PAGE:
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California Democrats weigh their recall options
SACRAMENTO, Calif. - California Democrats are united behind Gov. Gavin Newsom (D) in advance of an almost certain recall election later this year, but in whispered conversations across the state, some party regulars are beginning to consider whether they need a backup plan.
While Democrats view the recall effort as a conservative power grab funded in part by national Republican groups, some wonder if another prominent Democrat should be put forward on the ballot in the event that voter outrage over a year of coronavirus lockdowns and economic suffering blows up in Newsom's face.
California's unique recall system gives voters two separate questions to consider: First, they will decide whether to oust Newsom from office. Second, they will get to pick from a list of those vying to replace him.
Most Democrats are confident that Newsom can survive the first question. Three independent polls conducted last month found voters opposing the recall, and by wide margins, in surveys conducted by the University of California, Berkeley, and the Public Policy Institute of California. Newsom backers point to the progress the state is likely to chart in the coming months as more people are vaccinated against the coronavirus and the economy roars back.
"I'm optimistic given the numbers that we're seeing. I think Gavin Newsom is going to be fine. Not without work, obviously," said state Senate President Pro Tem Toni Atkins (D). "The angst and the anxiety and the concern that people have is warranted given the situation we're in. But this governor saved thousands of lives."
But if unforeseen circumstances conspire against Newsom - a new variant emerging, another wave of wildfires, an economic downturn or a mismanaged natural disaster - some Democrats are considering worst-case scenarios.
"Given the uncertainty over the past 14 months with COVID-19 and other unpredictable developments that always seem to happen with recall campaigns, I think Democrats absolutely should have a backup plan to protect their interests," said Kerman Maddox, one of California's delegates to the Democratic National Committee (DNC).
Newsom's advisers worry that putting another prominent Democrat's name on the ballot would serve as an excuse for some independent voters or unhappy Democratic voters to vote in favor of the recall. They believe cracks in party unity were a part of former Gov. Gray Davis's (D) undoing in 2003, when he was recalled from office.
That year, Lt. Gov. Cruz Bustamante (D) joined the race as a backup in case Davis was recalled. Bustamante won 31 percent of the vote - but fell far short of the eventual winner, Arnold Schwarzenegger (R).
Bustamante's apostasy has become a potent tool for Newsom's strategists, working overtime to dissuade potential contenders from entering the field.
"Nobody's heard from Cruz in the 20 years since then," Dan Newman, Newsom's top strategist, told The Hill. "It certainly didn't do a lot for his career. If you're an ambitious Democrat, it has proven to not be a good career move, particularly in this case where the governor's going to win."
The nature of the recall election ensures that several candidates identifying as Democrats - maybe dozens - will add their names to the ballot. But most of those will be unknowns with little money to make a case to voters.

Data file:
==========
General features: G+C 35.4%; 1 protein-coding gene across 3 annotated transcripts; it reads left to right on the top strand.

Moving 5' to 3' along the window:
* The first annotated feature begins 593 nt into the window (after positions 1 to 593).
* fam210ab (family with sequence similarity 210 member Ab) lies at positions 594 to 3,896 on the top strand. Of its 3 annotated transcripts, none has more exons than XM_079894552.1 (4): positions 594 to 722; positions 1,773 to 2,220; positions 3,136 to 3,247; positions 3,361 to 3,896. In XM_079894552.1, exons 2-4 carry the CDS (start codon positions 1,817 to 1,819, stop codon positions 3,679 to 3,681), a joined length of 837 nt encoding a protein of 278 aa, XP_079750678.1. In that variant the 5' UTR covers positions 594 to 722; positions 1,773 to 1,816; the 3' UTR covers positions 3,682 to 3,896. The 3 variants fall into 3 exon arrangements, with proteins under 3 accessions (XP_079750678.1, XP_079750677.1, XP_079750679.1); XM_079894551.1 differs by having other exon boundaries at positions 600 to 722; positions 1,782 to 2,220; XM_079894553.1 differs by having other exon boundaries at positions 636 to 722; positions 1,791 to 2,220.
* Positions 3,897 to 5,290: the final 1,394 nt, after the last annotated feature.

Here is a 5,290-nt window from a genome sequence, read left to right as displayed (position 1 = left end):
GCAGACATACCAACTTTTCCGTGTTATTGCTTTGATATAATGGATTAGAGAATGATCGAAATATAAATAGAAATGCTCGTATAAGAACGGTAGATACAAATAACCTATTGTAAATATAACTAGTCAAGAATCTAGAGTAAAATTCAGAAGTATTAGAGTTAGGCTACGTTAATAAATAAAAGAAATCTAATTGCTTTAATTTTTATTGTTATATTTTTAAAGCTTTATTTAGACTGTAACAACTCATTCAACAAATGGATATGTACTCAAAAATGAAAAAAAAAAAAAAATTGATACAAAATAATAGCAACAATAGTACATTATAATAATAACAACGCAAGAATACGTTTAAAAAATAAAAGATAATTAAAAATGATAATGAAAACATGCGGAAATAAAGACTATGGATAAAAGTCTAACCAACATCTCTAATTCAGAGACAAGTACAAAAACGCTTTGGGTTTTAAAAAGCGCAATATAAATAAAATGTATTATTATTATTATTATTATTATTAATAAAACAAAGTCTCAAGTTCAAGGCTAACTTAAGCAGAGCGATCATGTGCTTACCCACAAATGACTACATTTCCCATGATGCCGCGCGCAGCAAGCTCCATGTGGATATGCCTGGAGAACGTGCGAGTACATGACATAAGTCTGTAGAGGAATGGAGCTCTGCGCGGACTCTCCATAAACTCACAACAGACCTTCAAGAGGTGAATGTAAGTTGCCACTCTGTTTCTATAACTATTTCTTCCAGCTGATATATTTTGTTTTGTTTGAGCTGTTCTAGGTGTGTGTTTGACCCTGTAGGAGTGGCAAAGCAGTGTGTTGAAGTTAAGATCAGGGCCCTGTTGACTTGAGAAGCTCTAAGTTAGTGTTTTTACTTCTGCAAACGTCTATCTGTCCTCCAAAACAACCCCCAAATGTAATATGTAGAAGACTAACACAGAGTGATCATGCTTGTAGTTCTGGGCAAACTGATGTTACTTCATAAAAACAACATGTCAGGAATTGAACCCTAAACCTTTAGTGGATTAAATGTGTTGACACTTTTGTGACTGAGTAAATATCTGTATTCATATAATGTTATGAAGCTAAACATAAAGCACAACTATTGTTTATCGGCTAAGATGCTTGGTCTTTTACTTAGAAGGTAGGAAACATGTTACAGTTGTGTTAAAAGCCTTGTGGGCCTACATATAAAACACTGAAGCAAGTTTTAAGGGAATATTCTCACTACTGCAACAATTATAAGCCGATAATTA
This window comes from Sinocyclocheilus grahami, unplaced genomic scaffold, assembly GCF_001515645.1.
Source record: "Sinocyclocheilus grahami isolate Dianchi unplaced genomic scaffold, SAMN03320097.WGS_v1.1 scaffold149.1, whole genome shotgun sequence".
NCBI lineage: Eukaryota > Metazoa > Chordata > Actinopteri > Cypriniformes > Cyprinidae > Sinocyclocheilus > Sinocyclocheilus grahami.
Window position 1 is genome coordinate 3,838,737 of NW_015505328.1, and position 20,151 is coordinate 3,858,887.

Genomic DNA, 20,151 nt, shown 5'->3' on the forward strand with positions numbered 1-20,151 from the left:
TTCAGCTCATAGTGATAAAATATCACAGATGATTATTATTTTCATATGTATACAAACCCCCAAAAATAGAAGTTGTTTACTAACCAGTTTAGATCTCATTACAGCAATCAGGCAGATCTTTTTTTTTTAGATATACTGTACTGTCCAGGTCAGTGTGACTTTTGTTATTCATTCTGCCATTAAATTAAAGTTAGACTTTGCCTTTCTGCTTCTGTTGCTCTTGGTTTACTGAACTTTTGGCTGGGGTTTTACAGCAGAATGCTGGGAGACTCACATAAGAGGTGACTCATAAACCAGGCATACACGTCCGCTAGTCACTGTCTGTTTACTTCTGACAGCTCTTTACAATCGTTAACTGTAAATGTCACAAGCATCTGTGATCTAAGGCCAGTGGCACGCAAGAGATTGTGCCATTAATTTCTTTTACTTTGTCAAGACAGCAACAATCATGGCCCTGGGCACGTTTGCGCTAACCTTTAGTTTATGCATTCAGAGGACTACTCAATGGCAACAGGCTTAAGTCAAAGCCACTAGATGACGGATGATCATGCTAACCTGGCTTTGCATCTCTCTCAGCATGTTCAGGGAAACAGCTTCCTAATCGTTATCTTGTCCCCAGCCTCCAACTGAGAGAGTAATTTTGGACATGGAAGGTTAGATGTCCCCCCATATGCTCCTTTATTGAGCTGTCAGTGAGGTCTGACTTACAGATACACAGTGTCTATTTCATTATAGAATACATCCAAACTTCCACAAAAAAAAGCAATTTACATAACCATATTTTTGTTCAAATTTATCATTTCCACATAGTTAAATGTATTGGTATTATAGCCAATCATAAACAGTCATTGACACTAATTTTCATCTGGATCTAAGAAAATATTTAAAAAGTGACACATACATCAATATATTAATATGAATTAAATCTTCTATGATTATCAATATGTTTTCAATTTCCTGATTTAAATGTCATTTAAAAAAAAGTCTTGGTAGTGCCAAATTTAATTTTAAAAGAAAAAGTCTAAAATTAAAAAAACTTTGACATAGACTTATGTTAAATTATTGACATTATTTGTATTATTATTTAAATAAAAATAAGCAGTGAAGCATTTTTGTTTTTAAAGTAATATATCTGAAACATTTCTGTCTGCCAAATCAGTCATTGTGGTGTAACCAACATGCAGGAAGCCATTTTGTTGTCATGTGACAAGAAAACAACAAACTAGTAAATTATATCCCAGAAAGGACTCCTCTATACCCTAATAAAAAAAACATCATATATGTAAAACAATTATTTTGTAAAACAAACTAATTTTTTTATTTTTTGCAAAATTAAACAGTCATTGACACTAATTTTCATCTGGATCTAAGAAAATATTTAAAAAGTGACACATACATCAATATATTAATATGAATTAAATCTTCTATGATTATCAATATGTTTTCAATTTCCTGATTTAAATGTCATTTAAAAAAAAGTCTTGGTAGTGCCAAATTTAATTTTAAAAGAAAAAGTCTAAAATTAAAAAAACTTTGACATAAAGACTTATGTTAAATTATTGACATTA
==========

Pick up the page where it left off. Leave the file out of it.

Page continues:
Some Democrats concerned about Newsom's standing are privately watching a cadre of former state legislators who are sitting on several million dollars in dormant campaign accounts - candidates who would have little to lose, and potentially a tremendous amount to gain, by adding their names to the ballot.
Newsom advisers have taken to Twitter with sharp rebukes of more prominent names said to be considering a race. Sean Clegg, another Newsom adviser, has castigated former Democratic presidential contender Tom Steyer and former Los Angeles Mayor Antonio Villaraigosa (D) after their names were floated. And the most prominent statewide elected Democrats - including Lt. Gov. Eleni Kounalakis (D) - have made clear they do not intend to run.
"I implore all Democrats to stay off of the ballot. This recall is nothing but a political ploy by the likes of those who were Trump supporters who were not able to beat the governor in an election," said Tony Thurmond (D), the state superintendent of public instruction. "I think it's okay to disagree with the governor on policy, but to engage in this recall to me seems like nothing other than a political stunt."
Most top Democratic strategists and activists say they are in wait-and-see mode, as COVID-19 shots go in arms and the economy rebounds with the help of billions of dollars in federal recovery money, which Newsom can use to shore up his support and earn banner headlines in papers across the state.
"Right now, I wouldn't field a candidate. I would wait until we see where we are in September," said Christine Pelosi, a DNC member and chairwoman of the California Democratic Party's Women's Caucus. "If in September things have gone incredibly well with the [vaccine] rollout and we've minimized the deaths and illnesses and depression and kids are back in schools and people have their lives back, then his message is 'I heard the power of your voice and your concerns, and I delivered.'"
"Right now, I see no appetite in the Democratic Party to undercut the governor. Many of us are very critical in our own way," Pelosi said. But if things go south, she said, the calculus would change: "You would need to save the Democratic governorship."